APNewsBreak: IOC and USOC begin revenue talks
LAUSANNE, Switzerland – U.S. and international Olympic officials opened talks Tuesday on a new revenue-sharing agreement that could resolve their long-running financial rift.
A delegation of U.S. Olympic Committee leaders held a first formal meeting with International Olympic Committee officials in Lausanne to begin negotiations on a long-term deal covering the split of sponsorship and television money.
The new formula would take effect in 2020.
The discussions were held at IOC headquarters and lasted about an hour. They were meant to be secret but The Associated Press learned of the talks and confirmed them with both sides.
"We had a good, constructive dialogue on the overall allocation of resources," USOC chief executive Scott Blackmun told the AP. "We agreed to get together again."
Blackmun declined to give details.
No date has been set for the next round of talks.
Currently, the USOC receives a 20 percent share of global sponsorship revenue and a 12.75 percent share of U.S. broadcast rights deals — figures many international officials feel is excessive.
International resentment over the USOC's refusal to make financial concessions was considered a key factor in Chicago's humiliating first-round loss in the IOC vote in 2009 for the 2016 Olympics. That followed New York's defeat in the race for the 2012 Games.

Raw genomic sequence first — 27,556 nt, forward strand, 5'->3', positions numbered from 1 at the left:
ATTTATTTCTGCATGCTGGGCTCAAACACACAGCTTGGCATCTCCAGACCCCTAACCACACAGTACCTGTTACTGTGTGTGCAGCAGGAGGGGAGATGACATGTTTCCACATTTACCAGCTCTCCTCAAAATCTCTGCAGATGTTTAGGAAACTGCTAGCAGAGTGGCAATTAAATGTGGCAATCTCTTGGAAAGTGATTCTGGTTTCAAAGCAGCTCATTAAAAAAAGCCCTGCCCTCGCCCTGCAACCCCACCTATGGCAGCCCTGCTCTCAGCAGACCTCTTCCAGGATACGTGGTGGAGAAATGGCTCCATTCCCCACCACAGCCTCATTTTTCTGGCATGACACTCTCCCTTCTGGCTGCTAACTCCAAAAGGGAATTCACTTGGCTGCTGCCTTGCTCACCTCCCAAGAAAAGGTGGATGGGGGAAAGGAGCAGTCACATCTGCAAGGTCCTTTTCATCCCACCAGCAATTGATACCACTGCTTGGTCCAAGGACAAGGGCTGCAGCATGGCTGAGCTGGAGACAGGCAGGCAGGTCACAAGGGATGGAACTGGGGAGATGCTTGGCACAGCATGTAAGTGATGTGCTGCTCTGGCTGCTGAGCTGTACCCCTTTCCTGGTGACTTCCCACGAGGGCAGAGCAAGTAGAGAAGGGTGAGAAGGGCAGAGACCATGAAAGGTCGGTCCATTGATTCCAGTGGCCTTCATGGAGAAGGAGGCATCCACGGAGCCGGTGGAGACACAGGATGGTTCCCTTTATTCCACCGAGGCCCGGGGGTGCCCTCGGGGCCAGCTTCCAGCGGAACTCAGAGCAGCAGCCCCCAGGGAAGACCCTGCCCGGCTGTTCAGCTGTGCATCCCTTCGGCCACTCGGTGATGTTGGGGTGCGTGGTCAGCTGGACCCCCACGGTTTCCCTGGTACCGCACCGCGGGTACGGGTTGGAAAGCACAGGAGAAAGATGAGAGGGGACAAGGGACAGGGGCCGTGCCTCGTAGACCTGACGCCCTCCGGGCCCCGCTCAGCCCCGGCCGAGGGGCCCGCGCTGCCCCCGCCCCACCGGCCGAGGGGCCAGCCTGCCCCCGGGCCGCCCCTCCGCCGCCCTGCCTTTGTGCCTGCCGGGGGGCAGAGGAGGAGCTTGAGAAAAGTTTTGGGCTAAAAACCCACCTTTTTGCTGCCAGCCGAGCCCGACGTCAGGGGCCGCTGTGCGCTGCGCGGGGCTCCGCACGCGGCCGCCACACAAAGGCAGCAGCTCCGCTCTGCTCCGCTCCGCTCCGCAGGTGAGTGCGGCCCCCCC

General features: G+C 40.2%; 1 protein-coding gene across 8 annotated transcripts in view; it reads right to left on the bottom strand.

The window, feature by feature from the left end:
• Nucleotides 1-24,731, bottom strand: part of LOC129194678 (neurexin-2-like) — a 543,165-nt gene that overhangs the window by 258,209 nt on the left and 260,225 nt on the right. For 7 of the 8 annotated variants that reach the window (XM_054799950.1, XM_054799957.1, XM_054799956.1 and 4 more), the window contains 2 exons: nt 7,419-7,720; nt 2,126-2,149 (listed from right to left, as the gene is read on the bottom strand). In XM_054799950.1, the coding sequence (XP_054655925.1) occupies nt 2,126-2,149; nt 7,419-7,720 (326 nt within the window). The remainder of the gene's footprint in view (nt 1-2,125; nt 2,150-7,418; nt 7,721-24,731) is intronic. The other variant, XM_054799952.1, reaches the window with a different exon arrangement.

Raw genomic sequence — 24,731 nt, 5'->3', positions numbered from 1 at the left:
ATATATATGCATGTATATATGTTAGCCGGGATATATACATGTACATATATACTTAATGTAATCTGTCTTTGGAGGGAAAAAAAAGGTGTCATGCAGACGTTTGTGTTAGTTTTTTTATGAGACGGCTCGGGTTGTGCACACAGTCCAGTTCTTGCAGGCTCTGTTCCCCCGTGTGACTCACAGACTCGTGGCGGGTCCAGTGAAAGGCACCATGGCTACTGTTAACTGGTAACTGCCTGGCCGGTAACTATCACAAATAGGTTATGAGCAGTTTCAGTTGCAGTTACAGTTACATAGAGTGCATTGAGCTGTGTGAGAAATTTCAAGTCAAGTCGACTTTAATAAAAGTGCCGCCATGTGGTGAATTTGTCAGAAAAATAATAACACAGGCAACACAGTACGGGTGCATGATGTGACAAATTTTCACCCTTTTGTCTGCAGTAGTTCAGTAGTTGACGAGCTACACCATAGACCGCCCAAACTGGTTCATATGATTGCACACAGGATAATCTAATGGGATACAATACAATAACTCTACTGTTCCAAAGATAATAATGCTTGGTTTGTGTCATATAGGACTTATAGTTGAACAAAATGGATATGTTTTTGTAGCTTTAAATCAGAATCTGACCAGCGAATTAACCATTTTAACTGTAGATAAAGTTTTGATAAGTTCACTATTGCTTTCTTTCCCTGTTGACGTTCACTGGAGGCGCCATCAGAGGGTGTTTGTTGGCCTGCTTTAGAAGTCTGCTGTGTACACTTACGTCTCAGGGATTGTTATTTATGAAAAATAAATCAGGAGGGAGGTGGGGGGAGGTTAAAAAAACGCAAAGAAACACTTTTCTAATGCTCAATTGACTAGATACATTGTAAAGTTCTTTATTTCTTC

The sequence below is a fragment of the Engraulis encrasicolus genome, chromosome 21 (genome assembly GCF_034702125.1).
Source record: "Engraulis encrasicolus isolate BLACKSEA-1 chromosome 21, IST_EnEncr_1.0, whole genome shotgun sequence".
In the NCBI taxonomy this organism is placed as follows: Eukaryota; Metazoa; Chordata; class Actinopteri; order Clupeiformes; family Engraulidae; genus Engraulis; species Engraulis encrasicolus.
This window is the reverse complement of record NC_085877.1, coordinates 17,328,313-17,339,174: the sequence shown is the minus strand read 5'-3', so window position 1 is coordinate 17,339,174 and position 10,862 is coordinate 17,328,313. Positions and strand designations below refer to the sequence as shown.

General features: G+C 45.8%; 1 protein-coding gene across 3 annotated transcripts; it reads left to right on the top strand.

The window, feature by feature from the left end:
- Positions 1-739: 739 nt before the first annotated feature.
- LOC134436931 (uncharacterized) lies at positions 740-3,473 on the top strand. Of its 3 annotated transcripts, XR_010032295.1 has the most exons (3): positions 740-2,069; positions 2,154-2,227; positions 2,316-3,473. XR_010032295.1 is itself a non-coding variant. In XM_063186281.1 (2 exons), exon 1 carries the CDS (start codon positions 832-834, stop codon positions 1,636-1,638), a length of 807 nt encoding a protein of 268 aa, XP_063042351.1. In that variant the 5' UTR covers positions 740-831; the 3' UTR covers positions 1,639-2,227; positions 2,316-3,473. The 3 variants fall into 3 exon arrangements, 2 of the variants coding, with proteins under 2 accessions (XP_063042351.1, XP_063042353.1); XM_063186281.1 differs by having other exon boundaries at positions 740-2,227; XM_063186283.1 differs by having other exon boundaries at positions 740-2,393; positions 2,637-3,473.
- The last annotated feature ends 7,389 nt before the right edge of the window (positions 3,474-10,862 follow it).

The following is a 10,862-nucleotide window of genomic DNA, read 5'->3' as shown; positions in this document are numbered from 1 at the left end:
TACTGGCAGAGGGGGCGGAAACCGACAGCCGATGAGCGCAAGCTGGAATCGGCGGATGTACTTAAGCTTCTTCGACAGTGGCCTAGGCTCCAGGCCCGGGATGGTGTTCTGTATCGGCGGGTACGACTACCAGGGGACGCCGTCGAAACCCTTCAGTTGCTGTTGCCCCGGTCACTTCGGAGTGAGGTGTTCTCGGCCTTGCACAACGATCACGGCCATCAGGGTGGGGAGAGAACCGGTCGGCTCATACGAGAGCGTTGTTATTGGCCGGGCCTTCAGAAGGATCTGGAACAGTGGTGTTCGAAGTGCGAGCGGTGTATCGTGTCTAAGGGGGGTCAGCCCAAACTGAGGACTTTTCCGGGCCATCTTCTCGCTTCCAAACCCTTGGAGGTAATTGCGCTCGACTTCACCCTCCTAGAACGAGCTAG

Representing the USOC at Tuesday's meeting were chairman Larry Probst, Blackmun and business executive Fraser Bullock, a former leader of the Salt Lake City Olympic organizing committee.
The IOC delegation consisted of marketing commission chairman Gerhard Heiberg, finance commission head Richard Carrion and chief of staff Christophe De Kepper.
Probst and Blackmun have made a concerted effort in the past year to reconnect the USOC with the international movement.
A first breakthrough on financial issues came in September when the USOC agreed to contribute about $18 million toward the administrative costs of staging the 2010 and 2012 Olympic Games.
Negotiations on a broader long-term deal were originally scheduled to begin in 2013, but both sides agreed last year to start as soon as possible.